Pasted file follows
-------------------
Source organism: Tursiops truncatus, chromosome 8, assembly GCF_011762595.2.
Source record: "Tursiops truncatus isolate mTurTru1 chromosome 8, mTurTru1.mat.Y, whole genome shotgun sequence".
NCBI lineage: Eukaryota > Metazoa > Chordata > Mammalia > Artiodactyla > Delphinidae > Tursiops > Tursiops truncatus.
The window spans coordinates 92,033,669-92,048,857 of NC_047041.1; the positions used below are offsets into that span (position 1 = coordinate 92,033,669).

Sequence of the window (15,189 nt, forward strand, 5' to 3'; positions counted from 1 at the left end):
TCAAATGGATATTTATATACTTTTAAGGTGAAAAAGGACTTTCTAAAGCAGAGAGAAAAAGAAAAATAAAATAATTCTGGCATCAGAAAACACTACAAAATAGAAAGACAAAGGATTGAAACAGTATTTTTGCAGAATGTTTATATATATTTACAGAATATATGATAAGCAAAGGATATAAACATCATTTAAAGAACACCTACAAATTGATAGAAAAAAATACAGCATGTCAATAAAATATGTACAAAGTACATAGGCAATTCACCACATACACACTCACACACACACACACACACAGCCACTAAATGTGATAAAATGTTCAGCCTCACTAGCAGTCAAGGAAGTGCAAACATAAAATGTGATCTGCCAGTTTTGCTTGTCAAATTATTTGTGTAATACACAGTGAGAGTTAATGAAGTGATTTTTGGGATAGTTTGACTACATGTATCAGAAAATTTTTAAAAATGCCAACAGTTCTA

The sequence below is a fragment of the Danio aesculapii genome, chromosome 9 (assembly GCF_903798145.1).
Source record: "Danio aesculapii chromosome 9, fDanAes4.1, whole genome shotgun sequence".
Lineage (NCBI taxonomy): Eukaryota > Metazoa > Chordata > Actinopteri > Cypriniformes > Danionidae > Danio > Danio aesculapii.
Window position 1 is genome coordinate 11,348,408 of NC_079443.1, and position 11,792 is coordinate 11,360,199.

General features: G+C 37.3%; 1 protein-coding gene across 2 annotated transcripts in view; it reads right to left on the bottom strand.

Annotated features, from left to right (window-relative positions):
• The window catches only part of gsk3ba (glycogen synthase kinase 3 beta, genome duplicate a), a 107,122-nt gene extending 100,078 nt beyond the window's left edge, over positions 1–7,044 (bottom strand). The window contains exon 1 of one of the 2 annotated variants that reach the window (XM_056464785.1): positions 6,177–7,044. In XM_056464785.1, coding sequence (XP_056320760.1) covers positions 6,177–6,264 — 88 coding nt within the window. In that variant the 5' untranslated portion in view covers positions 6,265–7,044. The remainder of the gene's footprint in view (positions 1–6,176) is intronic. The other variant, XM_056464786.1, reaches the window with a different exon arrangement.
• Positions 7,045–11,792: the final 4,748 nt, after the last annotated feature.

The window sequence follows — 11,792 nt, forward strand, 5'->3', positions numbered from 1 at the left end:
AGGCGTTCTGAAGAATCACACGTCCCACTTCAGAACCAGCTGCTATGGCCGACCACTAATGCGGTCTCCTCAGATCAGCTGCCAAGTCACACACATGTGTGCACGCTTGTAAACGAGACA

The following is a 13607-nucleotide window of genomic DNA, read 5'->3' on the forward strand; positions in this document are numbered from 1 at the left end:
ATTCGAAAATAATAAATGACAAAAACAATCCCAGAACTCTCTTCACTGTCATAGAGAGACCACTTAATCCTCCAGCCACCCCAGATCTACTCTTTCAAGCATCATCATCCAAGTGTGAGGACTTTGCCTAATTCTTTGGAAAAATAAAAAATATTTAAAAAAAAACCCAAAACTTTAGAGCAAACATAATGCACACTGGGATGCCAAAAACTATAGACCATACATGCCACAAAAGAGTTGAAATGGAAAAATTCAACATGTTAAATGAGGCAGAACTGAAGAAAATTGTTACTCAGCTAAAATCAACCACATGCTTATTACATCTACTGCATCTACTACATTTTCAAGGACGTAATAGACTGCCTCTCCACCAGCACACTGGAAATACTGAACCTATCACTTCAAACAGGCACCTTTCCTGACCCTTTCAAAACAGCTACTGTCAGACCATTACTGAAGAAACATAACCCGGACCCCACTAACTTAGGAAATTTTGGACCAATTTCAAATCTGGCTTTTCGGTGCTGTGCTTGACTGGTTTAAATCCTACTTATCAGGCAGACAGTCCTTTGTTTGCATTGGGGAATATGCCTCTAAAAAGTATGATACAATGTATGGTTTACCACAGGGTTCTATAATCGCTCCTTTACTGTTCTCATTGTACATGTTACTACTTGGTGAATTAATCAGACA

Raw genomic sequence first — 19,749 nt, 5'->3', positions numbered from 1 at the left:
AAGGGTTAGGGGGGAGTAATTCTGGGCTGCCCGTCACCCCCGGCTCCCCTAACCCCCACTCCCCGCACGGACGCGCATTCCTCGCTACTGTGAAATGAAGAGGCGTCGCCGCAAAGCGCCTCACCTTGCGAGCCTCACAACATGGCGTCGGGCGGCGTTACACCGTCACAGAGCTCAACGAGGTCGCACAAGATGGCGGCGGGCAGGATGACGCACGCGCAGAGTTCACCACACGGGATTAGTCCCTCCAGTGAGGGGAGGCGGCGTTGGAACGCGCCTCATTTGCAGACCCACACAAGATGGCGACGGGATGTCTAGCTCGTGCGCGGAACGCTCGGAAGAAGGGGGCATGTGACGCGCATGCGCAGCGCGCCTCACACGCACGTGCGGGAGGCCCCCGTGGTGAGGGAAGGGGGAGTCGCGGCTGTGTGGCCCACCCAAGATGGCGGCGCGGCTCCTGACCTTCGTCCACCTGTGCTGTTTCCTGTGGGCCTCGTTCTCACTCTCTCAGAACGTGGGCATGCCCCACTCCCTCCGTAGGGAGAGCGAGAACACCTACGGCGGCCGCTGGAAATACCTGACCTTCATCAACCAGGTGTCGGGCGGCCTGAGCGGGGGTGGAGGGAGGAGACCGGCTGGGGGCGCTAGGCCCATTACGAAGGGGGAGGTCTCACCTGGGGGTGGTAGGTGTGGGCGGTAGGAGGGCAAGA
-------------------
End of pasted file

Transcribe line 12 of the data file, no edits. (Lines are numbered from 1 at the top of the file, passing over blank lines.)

Annotated features, from left to right (window-relative positions):